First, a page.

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CT scans a risk for breast cancer: What women should know

Kathleen Blanchard's picture
Women can lower their risk of breast cancer by avoiding unnecessary CT scans.

Findings from the Institute of Medicine (IOM) highlight one way women can lower their chances of breast cancer by avoiding unnecessary exposure to radiation that comes from medical imaging such as CT scans. As far as reducing exposure to environmental chemicals, there doesn't seem to be enough evidence to show home products or personal care products with toxins boosts risk of the disease.

Ask your doctor if CT is necessary

Rebecca Smith-Bindman, MD, a professor of radiology and biomedical imaging, epidemiology and biostatistics at University of San California, San Francisco (UCSF), who wrote the article in the journal Archives of Internal Medicine and who contributed to the IOM report said though CT scans have become important for diagnosis, women should understand the risks and benefits and ask their doctors how much radiation they’re getting from CT scans.

Other questions to ask are their doctors include “Is the scan necessary and is it necessary to do it now?”

Women should ask if there are alternative tests, recommend the authors and speak with their doctor about ensuring the test is done safely.

Another option is to forego CT scans altogether if it isn’t going to change the course of treatment. Seeing a specialist first is another suggestion.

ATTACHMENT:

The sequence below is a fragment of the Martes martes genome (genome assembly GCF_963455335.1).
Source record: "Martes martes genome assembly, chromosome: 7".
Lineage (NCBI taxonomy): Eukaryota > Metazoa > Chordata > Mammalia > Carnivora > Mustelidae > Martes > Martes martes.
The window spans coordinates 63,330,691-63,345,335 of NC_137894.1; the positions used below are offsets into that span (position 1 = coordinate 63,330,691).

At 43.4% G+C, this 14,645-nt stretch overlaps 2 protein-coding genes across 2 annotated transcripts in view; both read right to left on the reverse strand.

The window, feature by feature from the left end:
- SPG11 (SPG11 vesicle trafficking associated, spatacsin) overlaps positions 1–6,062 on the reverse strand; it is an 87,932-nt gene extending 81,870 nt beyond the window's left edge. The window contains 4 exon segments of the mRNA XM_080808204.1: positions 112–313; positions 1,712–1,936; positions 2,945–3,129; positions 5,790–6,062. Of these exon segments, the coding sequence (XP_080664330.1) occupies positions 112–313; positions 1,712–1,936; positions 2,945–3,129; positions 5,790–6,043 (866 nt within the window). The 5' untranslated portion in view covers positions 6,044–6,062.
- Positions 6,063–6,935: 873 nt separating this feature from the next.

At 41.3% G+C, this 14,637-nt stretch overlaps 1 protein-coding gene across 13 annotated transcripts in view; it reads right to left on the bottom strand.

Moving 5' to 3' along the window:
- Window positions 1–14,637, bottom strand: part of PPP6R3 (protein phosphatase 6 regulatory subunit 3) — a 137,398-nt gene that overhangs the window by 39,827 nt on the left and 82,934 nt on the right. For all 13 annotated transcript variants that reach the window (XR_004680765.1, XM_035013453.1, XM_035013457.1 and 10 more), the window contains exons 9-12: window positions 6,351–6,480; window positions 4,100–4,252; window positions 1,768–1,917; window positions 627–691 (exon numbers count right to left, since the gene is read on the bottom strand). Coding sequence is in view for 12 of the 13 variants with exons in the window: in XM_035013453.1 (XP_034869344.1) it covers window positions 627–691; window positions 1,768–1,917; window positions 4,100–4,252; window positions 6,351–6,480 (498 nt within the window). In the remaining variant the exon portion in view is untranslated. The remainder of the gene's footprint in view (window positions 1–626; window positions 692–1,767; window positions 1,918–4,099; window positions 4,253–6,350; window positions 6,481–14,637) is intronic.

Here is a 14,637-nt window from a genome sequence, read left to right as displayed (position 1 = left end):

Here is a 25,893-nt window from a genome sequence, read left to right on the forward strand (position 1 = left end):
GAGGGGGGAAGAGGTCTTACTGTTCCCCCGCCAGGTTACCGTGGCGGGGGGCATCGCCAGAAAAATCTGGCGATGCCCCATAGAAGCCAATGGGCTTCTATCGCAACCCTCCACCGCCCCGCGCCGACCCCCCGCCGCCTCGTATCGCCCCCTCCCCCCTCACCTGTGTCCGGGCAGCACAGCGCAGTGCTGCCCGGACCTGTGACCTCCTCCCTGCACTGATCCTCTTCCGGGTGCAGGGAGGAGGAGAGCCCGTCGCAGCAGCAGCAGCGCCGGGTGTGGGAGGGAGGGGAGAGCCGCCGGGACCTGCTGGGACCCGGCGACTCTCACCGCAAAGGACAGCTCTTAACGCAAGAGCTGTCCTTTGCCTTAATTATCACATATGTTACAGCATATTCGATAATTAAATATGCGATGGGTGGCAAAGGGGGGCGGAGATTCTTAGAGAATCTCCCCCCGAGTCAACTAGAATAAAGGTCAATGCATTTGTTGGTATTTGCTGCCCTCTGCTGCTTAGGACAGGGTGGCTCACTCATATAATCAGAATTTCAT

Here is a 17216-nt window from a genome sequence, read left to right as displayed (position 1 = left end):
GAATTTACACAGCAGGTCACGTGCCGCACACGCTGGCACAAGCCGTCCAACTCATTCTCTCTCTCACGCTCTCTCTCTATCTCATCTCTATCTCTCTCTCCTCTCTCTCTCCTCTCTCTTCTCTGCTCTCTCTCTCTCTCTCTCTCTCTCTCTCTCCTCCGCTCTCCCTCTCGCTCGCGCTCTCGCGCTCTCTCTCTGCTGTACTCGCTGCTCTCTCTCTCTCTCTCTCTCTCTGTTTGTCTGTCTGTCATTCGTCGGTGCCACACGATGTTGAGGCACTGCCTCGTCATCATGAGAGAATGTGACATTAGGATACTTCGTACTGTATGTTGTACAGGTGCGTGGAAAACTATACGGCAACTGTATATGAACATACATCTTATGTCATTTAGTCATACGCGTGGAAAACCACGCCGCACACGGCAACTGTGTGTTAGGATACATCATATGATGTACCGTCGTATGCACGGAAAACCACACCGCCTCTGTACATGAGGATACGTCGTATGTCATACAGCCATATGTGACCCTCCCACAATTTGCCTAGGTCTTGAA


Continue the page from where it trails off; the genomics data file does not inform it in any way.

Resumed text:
The IOM explored possible links between breast cancer and environmental causes and concluded there wasn’t enough evidence to suggest pesticides, BPA in plastic water bottles, beauty products or household chemicals contribute to breast cancer risk.

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The study, requested by Susan G. Komen for the cure, doesn’t rule out environmental causes of breast cancer and the IOM is suggesting more research. The impetus for the investigation was to find science based evidence about how women can cut their risk of developing the disease.

According to the report, “...2,800 future breast cancers would result from one year of medical radiation exposure among the entire U.S. female population, with two-thirds of those cases resulting from CT radiation exposures.”

The authors acknowledge the number of breast cancers that might result from exposure to imaging radiation is small, but nevertheless, can still be reduced.

Dr. Smith-Bindman says “The single thing that the IOM highlighted that a woman can do to lower her risk of breast cancer is to avoid unnecessary medical imaging.” It’s also important to limit alcohol intake and maintain a normal weight, found in past studies.

Based on the report, women should discuss options for diagnostic tests other than CT scans unless it’s absolutely necessary to lower their chances of breast cancer. More studies are needed to understand possible environmental contributors to the disease.

“Environmental Causes of Breast Cancer and Radiation from Medical Imaging/Findings from the Institute of Medicine Report”
Rebecca Smith-Bindman
Archives of Internal Medicine
June 11, 2012.

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